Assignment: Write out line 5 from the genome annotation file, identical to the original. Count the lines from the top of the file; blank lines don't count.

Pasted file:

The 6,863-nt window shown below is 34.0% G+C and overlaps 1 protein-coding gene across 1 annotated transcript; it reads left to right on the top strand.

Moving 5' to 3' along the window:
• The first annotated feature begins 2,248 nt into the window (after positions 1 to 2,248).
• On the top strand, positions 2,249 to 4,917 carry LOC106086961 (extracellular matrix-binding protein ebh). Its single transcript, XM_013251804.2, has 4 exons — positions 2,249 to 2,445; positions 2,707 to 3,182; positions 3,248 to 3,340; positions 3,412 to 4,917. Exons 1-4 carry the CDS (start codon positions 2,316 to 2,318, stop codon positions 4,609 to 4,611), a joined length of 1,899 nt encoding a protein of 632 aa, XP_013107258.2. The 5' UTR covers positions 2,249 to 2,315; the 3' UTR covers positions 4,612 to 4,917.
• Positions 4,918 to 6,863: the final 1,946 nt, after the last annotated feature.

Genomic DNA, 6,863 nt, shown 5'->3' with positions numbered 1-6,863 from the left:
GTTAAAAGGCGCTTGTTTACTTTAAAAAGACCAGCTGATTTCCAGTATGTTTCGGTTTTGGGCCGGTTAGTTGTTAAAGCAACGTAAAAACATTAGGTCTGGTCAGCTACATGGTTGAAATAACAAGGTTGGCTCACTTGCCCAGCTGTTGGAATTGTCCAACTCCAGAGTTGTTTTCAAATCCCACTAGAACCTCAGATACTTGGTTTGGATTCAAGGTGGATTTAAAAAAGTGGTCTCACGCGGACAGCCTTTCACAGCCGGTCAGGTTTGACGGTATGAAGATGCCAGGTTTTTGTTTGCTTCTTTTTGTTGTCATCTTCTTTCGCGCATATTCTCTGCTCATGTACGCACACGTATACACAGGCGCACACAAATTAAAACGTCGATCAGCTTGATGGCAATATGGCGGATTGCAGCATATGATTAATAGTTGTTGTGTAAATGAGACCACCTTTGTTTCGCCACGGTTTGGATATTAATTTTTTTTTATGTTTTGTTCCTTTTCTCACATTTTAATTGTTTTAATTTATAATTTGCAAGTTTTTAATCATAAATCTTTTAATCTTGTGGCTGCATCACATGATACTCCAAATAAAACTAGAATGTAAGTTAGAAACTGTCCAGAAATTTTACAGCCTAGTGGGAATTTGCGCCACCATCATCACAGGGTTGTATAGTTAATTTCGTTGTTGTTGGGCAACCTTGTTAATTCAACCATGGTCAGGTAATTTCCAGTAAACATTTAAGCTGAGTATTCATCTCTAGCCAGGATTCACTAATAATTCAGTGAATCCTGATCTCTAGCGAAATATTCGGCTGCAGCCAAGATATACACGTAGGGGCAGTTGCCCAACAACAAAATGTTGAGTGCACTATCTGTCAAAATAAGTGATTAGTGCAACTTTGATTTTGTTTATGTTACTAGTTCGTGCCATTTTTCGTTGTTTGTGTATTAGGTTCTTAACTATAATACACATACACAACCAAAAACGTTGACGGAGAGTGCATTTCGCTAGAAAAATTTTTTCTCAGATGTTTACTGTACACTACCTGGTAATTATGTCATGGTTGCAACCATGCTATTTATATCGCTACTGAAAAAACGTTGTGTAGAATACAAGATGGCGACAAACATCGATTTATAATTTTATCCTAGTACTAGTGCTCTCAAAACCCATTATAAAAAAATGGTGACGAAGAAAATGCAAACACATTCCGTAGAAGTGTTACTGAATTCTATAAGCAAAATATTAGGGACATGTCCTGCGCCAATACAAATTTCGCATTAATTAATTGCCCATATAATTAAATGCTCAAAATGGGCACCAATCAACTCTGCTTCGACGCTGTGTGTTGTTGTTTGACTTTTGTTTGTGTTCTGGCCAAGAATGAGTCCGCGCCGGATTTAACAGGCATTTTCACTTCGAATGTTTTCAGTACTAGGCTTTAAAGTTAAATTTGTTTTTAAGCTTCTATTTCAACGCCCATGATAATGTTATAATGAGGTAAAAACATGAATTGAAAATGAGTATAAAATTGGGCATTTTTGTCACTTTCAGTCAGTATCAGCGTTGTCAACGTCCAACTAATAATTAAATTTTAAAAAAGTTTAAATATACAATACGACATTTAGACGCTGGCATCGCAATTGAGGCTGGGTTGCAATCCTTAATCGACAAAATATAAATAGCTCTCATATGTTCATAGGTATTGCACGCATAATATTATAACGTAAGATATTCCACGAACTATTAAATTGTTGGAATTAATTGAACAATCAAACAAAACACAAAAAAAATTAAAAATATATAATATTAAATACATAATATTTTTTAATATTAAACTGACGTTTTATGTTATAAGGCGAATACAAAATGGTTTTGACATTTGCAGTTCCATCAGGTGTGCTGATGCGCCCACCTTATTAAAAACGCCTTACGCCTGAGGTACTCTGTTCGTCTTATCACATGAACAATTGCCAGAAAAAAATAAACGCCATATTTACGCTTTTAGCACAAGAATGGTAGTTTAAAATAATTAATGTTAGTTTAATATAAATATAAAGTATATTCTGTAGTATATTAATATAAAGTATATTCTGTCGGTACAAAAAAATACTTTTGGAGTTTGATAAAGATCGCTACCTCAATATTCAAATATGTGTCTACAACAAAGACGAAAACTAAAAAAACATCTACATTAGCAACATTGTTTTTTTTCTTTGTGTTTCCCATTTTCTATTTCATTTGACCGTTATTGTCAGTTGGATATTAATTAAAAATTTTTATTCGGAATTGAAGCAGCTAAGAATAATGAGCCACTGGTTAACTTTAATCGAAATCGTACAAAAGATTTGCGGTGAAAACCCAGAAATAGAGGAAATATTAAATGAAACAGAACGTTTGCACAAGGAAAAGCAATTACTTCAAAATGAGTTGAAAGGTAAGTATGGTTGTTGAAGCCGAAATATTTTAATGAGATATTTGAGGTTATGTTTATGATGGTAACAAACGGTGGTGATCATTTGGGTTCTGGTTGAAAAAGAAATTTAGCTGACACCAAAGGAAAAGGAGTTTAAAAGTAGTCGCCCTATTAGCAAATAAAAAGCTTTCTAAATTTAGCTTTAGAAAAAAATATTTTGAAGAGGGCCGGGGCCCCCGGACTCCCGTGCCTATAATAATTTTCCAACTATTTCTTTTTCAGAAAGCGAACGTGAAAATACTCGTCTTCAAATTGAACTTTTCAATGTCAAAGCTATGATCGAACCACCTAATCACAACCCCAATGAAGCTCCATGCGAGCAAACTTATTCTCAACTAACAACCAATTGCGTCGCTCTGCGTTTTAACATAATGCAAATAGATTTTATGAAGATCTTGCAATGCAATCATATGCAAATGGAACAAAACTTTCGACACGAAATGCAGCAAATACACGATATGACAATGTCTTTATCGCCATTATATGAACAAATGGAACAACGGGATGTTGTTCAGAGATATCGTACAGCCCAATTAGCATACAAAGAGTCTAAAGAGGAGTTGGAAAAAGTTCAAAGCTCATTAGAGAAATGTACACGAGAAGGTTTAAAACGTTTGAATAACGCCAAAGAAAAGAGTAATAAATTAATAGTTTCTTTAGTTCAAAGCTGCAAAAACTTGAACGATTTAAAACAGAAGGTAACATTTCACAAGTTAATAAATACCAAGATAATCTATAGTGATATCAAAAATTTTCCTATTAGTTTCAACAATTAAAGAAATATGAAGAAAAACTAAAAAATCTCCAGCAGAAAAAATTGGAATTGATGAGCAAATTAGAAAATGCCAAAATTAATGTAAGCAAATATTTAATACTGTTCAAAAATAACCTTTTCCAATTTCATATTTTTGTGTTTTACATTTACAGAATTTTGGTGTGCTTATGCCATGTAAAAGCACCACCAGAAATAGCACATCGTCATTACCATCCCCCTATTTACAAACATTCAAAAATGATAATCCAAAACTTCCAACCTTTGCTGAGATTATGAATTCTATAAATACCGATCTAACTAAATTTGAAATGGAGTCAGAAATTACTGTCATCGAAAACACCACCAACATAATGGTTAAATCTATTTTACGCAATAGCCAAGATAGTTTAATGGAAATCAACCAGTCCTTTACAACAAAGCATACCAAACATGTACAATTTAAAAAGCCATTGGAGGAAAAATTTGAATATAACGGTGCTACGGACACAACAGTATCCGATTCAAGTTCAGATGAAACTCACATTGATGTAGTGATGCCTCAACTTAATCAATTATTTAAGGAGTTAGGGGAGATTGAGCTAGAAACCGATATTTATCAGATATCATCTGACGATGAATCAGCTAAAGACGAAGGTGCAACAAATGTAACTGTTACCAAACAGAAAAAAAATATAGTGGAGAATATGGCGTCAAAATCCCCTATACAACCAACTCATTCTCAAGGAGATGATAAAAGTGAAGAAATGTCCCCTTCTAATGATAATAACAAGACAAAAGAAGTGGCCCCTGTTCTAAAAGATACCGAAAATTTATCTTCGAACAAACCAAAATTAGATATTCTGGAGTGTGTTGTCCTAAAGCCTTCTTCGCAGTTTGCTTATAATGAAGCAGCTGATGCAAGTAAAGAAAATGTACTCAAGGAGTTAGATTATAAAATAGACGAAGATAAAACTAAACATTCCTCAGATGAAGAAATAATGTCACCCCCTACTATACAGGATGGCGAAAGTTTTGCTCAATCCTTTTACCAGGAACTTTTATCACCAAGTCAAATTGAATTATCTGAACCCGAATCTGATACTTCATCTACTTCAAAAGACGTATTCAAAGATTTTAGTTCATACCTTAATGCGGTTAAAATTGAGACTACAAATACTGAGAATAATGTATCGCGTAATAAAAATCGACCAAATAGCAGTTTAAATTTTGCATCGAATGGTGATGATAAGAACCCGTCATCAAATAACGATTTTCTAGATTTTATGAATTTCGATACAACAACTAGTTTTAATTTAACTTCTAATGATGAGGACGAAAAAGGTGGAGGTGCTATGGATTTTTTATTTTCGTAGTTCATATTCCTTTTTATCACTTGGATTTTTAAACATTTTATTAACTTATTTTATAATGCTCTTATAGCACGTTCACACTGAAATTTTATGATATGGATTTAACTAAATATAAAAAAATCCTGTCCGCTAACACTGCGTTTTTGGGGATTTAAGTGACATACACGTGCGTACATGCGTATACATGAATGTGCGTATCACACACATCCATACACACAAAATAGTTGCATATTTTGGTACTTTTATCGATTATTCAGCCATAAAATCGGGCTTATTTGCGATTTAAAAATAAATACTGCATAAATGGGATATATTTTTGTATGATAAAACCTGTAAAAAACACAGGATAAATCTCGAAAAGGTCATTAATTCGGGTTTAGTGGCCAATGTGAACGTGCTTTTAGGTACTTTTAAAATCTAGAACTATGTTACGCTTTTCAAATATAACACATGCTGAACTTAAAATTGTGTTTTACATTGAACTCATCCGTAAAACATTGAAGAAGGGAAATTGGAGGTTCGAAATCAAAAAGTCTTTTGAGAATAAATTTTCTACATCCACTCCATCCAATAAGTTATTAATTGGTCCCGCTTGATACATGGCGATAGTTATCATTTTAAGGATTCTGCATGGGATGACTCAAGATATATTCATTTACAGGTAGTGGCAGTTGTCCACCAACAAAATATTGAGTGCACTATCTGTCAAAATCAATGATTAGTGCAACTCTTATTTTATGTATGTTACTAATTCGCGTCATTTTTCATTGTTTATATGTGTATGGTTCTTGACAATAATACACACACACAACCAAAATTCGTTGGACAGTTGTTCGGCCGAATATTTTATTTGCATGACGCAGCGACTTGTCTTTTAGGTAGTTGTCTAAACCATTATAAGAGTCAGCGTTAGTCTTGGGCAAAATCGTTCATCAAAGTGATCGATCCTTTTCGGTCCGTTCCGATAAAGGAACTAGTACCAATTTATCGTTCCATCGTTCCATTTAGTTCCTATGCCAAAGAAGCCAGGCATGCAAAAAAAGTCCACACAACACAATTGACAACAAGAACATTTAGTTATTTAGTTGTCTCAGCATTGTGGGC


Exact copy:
• Positions 4,918 to 6,863: the final 1,946 nt, after the last annotated feature.